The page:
The RSA animates helped to popularize this style of presentation, I’ve just started experimenting with the approach and enjoy it quite a bit.
It’s ideal for communicating ideas clearly for just about any client, and viewers seem to enjoy watching cartoon art drawn on camera even just for its own sake!
I can provide full services from development of the script to final posting and hosting on Youtube or other video sites.
Contact me about rates for your next viral video project.
Music is “Instrumental“, by Sinphonic from Man Vs Himself 
Used with thanks to the talented George Westerholm and co.
Very soon i’ll be announcing
a kickstarter campaign for an upcoming project!
One of the fun aspects of it for me will be designing the hand made limited editions of the books, working with a couple of local artisan binders, Soundless Soliloquy and No Bar Code Press.
So far the broad strokes of the packaging are roughed out. Dimensions page count and cover materials. But I still have a lot of the details to handle.
I also have to come up with the packaging of Dream Life backers of my indiegogo campaign will get to very soon. That one is a trade paperback but I want to make it something visually fun and special. Pretty much have it done in my head but there are always things that come up in execution.
All this came to mind when some friends posted the following set of playful book designs on FB.
More about packaging than binding mind you, they are each a kind of absurdist literal take on the stories they wrap. The oldest is a very rare asbestos bound first edition of Stephen King’s Firestarter. Published by Phantasia Press in 1980 it originally sold for $300 each. 25 of 26 copies exist, with one ironically being lost in a fire. Recently one went on the market for $18,000! It’s quite handsome, and probably safe but still i’d probably keep it bagged just to be sure.
You can still make them out, so the cover is practical as well. Making it function in a commercial context and I suspect will lead browsers even take closer notice in the effort to make out what it says. Not just being an illustration of the subject the story it contains, as a curiosity I think it’s the kind of functional design that scares the money often, but like a whisper entices you to lean in closer for a better look. Congratulations to David for being able to get that one through. It’s the kind of design that you would probably not want on a new book trying to make a mark. But for a classic like 1984, having this version is worth the bragging points probably of getting a new copy.
And the perfect book end to the asbestos bound King book, is this copy of Ray Bradbury’s Fahrenheit 451, with striking paper along its spine and its own match! Kind of asking for it but all the same, witty. From what I can tell this one is just a concept design done by Elizabeth Perez for The Austin Creative Department. But I bet it would sell as a limited run collector’s edition if they took it to market.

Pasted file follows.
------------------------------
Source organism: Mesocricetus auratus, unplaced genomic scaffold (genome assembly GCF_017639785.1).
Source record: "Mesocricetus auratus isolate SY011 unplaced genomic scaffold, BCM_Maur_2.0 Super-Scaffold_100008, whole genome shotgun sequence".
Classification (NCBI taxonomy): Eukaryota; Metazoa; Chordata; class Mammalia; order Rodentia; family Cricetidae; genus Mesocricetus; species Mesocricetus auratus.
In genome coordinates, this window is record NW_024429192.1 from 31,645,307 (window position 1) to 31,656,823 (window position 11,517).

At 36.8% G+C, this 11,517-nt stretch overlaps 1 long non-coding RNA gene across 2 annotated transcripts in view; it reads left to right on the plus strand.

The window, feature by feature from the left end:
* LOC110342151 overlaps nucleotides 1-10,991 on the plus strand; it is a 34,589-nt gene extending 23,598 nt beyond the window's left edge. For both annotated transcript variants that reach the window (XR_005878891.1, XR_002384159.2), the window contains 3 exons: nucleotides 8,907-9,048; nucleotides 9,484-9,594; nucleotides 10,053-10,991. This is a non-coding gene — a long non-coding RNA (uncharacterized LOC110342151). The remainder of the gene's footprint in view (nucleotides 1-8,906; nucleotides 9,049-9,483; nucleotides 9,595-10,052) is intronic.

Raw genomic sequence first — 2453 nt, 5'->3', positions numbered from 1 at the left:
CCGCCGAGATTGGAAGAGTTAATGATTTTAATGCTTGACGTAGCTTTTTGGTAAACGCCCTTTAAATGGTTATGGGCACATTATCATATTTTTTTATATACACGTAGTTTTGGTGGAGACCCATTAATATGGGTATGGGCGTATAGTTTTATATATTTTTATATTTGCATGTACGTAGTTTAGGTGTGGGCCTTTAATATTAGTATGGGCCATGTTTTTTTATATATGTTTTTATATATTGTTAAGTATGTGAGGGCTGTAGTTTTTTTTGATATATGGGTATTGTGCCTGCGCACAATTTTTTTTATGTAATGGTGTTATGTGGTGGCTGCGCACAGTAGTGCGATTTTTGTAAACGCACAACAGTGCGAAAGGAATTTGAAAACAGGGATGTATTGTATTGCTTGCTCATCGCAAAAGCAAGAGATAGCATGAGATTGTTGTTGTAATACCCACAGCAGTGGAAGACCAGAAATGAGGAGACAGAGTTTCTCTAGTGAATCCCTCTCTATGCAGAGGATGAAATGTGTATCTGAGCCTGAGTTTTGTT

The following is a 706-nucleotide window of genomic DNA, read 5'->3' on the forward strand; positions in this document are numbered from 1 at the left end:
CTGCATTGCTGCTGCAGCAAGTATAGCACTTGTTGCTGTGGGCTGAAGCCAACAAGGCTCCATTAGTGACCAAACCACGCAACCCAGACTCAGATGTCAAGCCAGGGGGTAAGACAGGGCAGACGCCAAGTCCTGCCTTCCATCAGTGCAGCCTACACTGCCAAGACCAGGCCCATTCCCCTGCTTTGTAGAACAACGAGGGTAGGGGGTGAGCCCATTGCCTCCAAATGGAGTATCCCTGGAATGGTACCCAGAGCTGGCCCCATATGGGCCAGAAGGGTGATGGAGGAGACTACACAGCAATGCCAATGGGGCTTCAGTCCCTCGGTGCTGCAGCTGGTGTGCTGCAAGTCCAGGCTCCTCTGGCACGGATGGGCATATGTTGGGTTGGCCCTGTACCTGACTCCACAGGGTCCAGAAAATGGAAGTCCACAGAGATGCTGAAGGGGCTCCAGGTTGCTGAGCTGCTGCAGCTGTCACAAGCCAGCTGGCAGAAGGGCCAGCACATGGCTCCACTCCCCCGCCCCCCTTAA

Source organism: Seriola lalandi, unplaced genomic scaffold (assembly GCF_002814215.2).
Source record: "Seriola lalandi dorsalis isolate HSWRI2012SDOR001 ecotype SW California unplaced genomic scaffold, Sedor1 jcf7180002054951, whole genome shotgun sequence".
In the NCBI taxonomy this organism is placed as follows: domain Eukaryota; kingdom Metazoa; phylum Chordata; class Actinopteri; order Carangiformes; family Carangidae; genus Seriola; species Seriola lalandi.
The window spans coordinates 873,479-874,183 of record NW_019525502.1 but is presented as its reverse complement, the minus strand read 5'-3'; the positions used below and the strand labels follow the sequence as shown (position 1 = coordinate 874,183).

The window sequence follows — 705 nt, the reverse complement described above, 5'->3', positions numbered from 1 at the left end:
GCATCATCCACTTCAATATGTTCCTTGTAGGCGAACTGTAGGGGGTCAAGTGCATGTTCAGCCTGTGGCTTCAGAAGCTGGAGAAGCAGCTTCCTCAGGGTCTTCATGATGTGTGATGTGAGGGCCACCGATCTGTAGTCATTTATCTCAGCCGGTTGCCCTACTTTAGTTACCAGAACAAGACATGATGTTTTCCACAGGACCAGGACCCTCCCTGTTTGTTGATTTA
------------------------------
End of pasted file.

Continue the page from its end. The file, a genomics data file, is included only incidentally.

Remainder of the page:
All three are fun incarnations of the same kind of design principles. The sort I had planned to apply to the next book. Dracula: son of the dragon.
Thanks to Zack Smith, Vinnie Bartilucci & Hans Curtis for posting these on FB and making me aware of them.
Hah, that would be just my luck, as i’m finally getting half a hang of promoting myself publishing ventures at something approaching the pace it seems to take to get anyone to take your seriously online or noticed in the torrents of updates, the game would go and change from under my feet.
Being buddhistly inclined I liked a lot of what he had to say about applying mindfulness to your work in the digital sphere. I do try to do just that as much as my mind will allow. Also think I spotted some impracticalities too. Share Jim’s concern about the narrowing of focus and echo chamber effect [something he mentioned in passing in the interview].
Over time I do think they count more. But when you’re still one of many, and growing numbers of creators trying to raise awareness of our work, and have as eclectic a reader base it seems I have, I’m not sure how much liberty I have to choose to overly narrow band broadcast. I feel like on the edges of your media domain you need to have fairly fast moving streams to match the pace of the rest of the web, to draw in readers to your core presentation. I don’t post on the blog here rapidly. No way I could keep up with a even once daily rate that Warren thinks of as a lower gear, while maintaining a good level of quality of content, and keep on top of my artwork. Beyond the usual challenges of content creation being dyslexic makes the process of writing and proofing laborious.
But Facebook, mypages, and twitter, G+ to a degree too, I can post small bits of thought or just promote other people’s stuff – something I agree with Dean Haspiel about being a important and valuable role to play, not just as being a community builder but also being someone anyone cares to pay attention too as well. Rather than someone who only talks about themselves?